Theater technicians, sometimes called stagehands, work behind the scenes
at all types of live shows. They are needed to design and set up lighting
and sound systems, build sets, and take care of things like costumes and props.
Basically, they do everything except sing, dance and act.
"Theater technicians handle a huge variety of jobs," says Chad Croteau.
He is a lighting designer. "Everything from pushing road cases to running
scenery automation systems. Most commonly, technicians are involved in setting
up and running lighting and audio systems for shows."
"They can be running crew -- moving set pieces, setting gels [on lights].
They could be light board operators, sound board operators, stage managers
who are in charge of the whole show, props or wardrobe. The sky is the limit,"
says Julie Ballard. She's the lighting director for The Dance Center at Columbia
College in Chicago. She also has her own light design business.
Plays, concerts and dance recitals are just some of the shows that require
theater technicians. Since most performances happen at night, theater technicians
often work nights and weekends. They can easily work more than 60 hours a
Samantha Hindle is the head of sound at a theater. She says that technical
direction, video/projection, stage carpentry (also called rigging), scenic
carpentry (set construction), painting, props, hair, make-up and wardrobe
are some of the other things theater technicians do. She says there are other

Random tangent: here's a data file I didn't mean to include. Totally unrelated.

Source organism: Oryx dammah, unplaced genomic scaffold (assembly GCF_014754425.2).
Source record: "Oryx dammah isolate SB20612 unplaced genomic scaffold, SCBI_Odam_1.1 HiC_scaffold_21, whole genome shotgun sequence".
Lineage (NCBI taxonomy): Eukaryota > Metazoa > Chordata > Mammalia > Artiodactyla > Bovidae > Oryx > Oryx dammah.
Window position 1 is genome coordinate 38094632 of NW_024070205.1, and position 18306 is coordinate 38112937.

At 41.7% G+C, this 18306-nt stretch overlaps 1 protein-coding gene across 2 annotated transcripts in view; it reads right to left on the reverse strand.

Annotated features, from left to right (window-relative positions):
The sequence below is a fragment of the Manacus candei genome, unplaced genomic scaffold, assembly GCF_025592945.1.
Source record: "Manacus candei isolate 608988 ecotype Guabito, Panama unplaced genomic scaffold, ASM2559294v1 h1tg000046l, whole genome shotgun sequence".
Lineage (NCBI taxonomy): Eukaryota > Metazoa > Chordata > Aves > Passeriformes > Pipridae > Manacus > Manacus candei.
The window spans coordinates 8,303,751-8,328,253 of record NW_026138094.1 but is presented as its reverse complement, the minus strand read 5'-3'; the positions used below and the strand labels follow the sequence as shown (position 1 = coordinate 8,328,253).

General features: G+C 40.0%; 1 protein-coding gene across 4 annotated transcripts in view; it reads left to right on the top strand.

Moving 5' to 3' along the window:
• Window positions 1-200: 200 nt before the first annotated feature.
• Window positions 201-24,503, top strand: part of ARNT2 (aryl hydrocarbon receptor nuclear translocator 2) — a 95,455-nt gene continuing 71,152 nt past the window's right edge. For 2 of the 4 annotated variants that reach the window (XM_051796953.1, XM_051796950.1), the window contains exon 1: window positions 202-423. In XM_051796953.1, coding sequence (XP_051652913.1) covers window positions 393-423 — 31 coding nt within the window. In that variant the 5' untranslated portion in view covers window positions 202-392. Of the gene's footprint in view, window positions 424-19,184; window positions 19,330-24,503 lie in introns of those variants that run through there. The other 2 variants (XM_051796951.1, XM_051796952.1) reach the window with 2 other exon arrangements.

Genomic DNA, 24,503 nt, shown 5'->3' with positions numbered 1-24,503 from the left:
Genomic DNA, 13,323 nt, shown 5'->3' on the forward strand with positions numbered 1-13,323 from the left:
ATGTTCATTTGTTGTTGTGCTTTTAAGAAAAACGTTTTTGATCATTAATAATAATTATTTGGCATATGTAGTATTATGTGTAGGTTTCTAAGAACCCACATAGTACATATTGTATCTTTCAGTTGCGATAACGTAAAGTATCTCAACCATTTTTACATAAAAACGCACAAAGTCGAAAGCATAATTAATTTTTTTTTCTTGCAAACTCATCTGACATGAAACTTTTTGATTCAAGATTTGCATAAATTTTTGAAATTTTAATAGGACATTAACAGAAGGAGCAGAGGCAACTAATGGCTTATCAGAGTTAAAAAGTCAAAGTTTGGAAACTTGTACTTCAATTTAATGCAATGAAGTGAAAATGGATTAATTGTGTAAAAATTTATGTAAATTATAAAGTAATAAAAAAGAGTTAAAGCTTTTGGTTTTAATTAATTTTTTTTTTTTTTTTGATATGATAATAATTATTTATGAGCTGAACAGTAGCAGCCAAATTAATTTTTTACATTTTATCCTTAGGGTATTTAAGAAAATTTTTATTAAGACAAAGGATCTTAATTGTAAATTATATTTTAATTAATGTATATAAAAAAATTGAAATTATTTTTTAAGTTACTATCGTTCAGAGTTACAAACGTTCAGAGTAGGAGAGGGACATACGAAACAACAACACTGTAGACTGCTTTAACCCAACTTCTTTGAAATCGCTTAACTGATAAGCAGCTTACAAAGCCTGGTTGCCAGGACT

specialties, as well.
"There's a limitless list of tasks for a stage technician," says Anthony
Churchill. He's a technical director at the Performing Arts Center of Oakton
Community College in Illinois. "Every show has a new set of problems and a
new set of solutions."
Technicians are usually divided into carpentry, electrical, sound, lighting
and costumes. Some people choose to specialize within those areas.
"I think most techs do specialize these days, but it's advantageous to
be well-versed, or at least have a cursory knowledge, of all related production
work," says Ernie Yezzi. He's a sound technician and electrician who also
handles other tasks behind the scenes. He works at Clowes Memorial Hall at
Butler University in Indiana.
Having diverse skills can serve you well in this field.
"I specialize in set design, but also do quite a bit of media design, such
as projections," Churchill says.
The more skills you have, the more valuable you are to the crew.
While some theater technicians like Yezzi and Churchill work for colleges
or universities, others, like Hindle, work for theaters. Still others, like
Croteau, are self-employed.
"The majority of work for technicians is contractual, meaning that it's
for a limited period of time," Croteau says. "Many technicians are freelancers
who jump from one job to another with different employers. If they choose
to join a union, like the International Alliance of Theatrical Stage Employees,
then they are given work opportunities based on seniority and skill sets,
but that's only in unionized theater and shows."
Since many theatrical productions are touring shows, being a theater technician
also brings travel opportunities. Ballard's work has taken her across the
U.S. and eastern Europe. "I have met all kinds of wonderful people and have
been more fulfilled than I ever thought possible."